ritual cup with serpent and trophy heads
ritual cup with serpent and trophy heads
ritual cup with serpent and trophy heads
ritual cup with serpent and trophy heads
ritual cup with serpent and trophy heads
ritual cup with serpent and trophy heads
ritual cup with serpent and trophy heads

Image Resources | Currently on View in Michael and Patricia McCrory & Richard and Rebecca Feldman Gallery

ritual cup with serpent and trophy heads

Mississippian Caddo people


This cup was used as a ritual drinking vessel and possibly as a chest pendant for an important individual.

The engraving on the cup represents a winged, horned serpent coiled about three trophy heads.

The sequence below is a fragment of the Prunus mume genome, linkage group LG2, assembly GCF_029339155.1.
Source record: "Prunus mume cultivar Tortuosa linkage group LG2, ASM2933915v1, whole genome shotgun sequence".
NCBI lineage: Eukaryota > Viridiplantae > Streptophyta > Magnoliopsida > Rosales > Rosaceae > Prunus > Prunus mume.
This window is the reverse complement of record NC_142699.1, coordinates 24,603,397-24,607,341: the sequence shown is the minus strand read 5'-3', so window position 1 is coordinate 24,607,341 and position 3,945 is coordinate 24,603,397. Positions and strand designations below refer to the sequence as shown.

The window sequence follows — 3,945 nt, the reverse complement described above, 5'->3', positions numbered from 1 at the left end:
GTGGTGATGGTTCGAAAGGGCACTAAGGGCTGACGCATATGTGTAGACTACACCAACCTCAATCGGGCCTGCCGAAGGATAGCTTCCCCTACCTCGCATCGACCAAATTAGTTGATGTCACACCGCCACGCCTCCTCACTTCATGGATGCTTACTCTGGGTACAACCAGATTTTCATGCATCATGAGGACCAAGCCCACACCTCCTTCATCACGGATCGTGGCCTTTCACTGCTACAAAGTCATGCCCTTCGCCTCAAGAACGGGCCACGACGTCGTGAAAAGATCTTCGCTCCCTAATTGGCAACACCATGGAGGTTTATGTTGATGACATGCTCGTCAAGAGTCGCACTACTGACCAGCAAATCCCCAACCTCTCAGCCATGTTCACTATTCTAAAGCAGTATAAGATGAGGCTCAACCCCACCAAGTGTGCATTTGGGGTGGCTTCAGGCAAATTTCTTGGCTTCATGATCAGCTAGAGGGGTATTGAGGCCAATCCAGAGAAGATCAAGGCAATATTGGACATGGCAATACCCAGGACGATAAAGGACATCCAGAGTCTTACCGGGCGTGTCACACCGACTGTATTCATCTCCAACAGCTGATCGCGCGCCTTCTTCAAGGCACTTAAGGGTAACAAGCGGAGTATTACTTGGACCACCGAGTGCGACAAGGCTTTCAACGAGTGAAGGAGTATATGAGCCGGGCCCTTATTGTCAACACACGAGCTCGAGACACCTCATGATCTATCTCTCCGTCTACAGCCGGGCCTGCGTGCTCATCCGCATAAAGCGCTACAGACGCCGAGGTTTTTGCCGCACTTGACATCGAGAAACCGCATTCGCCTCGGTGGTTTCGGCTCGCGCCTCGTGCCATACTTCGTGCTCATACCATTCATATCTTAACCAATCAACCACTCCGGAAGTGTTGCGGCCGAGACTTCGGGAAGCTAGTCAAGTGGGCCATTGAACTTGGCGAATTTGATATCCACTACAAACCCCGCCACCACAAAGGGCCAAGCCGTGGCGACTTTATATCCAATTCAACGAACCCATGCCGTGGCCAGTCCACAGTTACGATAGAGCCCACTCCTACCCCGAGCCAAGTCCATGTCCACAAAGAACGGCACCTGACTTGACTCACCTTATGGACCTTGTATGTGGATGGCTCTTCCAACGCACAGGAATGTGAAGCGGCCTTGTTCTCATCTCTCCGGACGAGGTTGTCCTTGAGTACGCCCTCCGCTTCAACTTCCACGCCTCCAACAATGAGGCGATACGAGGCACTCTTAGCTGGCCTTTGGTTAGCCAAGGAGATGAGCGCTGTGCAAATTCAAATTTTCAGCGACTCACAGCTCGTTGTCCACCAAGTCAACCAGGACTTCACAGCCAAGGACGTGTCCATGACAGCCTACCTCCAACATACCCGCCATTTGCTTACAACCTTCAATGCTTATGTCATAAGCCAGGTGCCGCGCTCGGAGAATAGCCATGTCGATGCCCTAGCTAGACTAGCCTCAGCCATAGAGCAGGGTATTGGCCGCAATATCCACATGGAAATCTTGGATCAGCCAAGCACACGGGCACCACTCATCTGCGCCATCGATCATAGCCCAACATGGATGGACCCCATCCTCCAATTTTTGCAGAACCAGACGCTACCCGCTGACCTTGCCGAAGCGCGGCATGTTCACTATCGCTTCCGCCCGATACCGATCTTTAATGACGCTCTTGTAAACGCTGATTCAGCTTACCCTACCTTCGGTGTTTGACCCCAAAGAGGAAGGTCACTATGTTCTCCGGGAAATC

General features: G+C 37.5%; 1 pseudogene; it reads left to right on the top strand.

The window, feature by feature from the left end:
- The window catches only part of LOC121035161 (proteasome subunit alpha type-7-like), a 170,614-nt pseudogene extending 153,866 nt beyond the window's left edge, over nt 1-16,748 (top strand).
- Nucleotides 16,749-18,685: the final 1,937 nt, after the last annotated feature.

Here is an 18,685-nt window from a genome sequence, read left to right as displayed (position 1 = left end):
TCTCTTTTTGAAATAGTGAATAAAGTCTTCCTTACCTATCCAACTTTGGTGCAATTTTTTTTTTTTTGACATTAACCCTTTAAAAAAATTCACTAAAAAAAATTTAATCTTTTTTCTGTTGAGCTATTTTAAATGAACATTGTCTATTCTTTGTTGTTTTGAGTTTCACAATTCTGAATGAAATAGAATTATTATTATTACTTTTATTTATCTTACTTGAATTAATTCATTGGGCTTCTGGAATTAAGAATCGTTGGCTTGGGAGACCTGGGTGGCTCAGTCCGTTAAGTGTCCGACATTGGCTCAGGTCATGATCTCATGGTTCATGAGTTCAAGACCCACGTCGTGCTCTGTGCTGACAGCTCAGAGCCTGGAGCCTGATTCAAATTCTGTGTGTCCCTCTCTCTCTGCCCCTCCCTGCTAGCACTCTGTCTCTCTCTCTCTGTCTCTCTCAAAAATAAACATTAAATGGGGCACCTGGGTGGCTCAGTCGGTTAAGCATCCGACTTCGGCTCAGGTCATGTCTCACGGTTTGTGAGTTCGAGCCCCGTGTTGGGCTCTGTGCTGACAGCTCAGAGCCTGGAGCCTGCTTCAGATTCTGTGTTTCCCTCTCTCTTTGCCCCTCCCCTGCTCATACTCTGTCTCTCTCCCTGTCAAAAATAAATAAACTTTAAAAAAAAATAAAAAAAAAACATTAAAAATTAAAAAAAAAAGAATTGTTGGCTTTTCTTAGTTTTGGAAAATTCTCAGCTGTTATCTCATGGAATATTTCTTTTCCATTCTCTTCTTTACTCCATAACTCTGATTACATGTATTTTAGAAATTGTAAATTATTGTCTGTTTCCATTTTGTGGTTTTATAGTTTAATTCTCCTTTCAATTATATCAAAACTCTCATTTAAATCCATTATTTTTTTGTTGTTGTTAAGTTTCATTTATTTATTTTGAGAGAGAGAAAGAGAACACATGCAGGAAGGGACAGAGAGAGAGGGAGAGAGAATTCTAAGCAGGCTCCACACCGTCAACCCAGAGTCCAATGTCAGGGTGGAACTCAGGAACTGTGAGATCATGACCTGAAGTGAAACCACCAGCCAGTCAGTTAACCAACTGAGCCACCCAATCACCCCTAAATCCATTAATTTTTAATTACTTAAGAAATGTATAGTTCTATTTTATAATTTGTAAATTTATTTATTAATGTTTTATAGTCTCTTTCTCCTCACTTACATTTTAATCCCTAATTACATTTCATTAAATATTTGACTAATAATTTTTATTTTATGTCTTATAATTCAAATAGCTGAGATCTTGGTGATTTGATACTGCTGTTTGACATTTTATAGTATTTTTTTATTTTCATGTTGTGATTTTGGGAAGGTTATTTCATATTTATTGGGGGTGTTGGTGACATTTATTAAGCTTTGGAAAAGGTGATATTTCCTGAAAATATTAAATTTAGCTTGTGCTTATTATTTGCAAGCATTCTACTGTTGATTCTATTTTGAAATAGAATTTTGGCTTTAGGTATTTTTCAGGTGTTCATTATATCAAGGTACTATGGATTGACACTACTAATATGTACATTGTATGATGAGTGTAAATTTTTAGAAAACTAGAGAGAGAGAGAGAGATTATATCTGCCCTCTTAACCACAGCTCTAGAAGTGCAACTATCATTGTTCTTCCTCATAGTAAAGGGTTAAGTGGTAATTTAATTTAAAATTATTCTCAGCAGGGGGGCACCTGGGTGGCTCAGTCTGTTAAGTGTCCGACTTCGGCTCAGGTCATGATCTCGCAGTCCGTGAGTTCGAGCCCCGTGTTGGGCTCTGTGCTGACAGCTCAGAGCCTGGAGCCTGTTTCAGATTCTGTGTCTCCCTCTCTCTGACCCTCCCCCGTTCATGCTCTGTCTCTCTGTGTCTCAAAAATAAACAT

The trophy heads of sacrificed enemies depicted on this cup have serrated necks with spurting blood indicated by lines.

Seashells were trade items imported hundreds of miles from the Gulf of Mexico.

The Caddo peoples had a sophisticated culture which, from about 900-1700, flourished in present-day Oklahoma, Arkansas, Louisiana and Texas.

Robert E. Bell [1914-2006] {1} collection in Oklahoma; Earl C. Townsend, Jr. [1914-2007] of Indianapolis donated to the Indianapolis Museum of Art in 1962

{1} Robert E. Bell was a professor of Anthropology at University of Oklahoma

Object Information

culture
Mississippian
culture
Caddo people
creation date
1200-1400
materials
seashell
dimensions
11-1/2 x 7 x 5 in.
accession number
62.223
credit line
Gift of Earl C. Townsend, Jr.
copyright
Public Domain
collection
Native Arts of the Americas
colors